Family farm succession is a complex process, which involves the process forms the transition between two stages, parents are the owners in the first stage and then the second stage is the ownership may be in the hands of their children (Borec et al 2013). The process need over a long, or short time period. Therefore, family farm succession is a pivotal point to sustainable farm agriculture and regenerate principle farmers (Lobley et al 2010). In general, family have not yet prepared to make a retire planning, even the family who has a large farm scale, asset, or ownership. According to Baker et al (2001), there was 27% of the farmers interviewed in Iowa State did not plan to retire, and 71% of farmers (at an average age of 66) had a retire planning but had not yet identified their successors. Meanwhile, Australian farmers are apparently planning to move into semi-retirement at around the age of 65 years and full-retirement at 70 years or older (Barclay et al 2007 cited by Hicks et al 2012). It determines that the principal farmers will control and transfer the farm to young farmers until their full-retirements.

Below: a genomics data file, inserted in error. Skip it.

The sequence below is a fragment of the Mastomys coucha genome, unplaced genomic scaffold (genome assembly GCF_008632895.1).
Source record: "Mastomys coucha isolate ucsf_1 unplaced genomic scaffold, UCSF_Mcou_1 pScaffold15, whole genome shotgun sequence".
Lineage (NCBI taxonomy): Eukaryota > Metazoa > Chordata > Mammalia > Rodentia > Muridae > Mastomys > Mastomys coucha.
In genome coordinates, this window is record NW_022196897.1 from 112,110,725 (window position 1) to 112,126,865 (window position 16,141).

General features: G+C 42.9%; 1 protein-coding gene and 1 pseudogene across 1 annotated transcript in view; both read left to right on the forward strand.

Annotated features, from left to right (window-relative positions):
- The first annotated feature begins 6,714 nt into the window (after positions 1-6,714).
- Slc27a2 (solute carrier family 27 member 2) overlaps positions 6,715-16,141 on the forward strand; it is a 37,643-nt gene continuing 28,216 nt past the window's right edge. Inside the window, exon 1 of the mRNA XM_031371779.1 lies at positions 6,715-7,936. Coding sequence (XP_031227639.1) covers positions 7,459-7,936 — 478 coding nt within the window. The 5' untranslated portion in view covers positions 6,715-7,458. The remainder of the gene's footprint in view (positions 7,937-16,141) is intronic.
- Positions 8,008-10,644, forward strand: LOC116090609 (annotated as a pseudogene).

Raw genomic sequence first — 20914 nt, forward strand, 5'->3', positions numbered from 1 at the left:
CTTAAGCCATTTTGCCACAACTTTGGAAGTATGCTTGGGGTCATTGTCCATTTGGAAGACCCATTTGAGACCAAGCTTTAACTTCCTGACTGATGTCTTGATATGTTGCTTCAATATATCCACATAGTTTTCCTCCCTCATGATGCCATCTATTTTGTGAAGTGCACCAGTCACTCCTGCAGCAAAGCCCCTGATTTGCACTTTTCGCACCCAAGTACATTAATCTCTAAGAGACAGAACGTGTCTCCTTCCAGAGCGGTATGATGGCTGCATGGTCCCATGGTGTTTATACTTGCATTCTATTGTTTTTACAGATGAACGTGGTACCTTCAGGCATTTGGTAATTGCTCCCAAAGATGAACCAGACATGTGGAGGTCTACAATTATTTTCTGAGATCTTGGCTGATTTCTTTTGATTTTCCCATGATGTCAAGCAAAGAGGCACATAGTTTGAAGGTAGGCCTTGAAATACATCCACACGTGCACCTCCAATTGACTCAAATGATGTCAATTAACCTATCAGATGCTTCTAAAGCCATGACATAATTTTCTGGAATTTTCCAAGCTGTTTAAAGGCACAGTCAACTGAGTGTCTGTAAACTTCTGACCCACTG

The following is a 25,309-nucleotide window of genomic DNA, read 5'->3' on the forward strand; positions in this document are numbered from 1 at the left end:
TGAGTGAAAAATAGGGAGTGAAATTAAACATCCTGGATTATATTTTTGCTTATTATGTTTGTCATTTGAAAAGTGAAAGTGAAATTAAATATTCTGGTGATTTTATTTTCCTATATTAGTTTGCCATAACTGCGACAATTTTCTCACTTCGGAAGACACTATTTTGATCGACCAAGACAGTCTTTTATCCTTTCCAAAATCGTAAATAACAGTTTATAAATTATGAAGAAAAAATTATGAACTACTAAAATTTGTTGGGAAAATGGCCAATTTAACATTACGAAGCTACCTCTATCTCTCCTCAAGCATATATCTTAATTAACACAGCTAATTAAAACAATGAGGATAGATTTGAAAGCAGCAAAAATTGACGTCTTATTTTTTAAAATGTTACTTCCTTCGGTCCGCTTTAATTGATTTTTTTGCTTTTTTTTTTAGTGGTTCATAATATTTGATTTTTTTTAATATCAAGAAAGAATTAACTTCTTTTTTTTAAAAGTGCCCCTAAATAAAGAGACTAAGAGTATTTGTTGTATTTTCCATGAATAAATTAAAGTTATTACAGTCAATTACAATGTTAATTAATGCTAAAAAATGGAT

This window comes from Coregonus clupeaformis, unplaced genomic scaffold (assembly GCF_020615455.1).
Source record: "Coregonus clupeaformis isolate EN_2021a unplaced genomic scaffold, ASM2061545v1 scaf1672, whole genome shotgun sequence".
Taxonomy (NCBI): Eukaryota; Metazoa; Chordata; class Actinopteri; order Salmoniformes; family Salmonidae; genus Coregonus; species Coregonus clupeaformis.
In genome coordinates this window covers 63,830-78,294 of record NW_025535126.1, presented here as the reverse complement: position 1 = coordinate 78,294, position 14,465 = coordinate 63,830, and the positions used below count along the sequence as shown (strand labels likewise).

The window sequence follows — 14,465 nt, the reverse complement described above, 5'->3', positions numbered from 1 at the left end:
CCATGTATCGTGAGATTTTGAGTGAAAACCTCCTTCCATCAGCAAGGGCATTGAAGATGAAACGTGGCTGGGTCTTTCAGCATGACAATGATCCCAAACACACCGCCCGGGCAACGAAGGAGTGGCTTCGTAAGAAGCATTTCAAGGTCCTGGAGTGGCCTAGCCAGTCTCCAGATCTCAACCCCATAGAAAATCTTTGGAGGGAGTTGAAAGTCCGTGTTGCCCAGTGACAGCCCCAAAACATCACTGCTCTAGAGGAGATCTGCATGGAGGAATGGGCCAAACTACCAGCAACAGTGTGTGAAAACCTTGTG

The farm succession has been a global issue, including in Indonesia. The Indonesia Statistic Bureau reported that number of workforces who work in agriculture sector is noted approximately 36 million people in August 2017 whereas in August 2010 the number of farmers was around 41.5 million people, which means that the declining of farmers reached 15.5% in seven years. The situation is similar with developed countries where working at industry for young people is more interesting than agriculture sector. Many young people from countryside migrate to the city to find profitable activities (Wiyono et al 2015). It means that many older farmers stay in villages. Young generations leave their villages because there are no good incentives working at agriculture field, such as unpredictable climate and agricultural production, need several time to produce, low price commodity, and not prestigious job. Farm succession is being a serious problem in Indonesia, especially in dairy farm.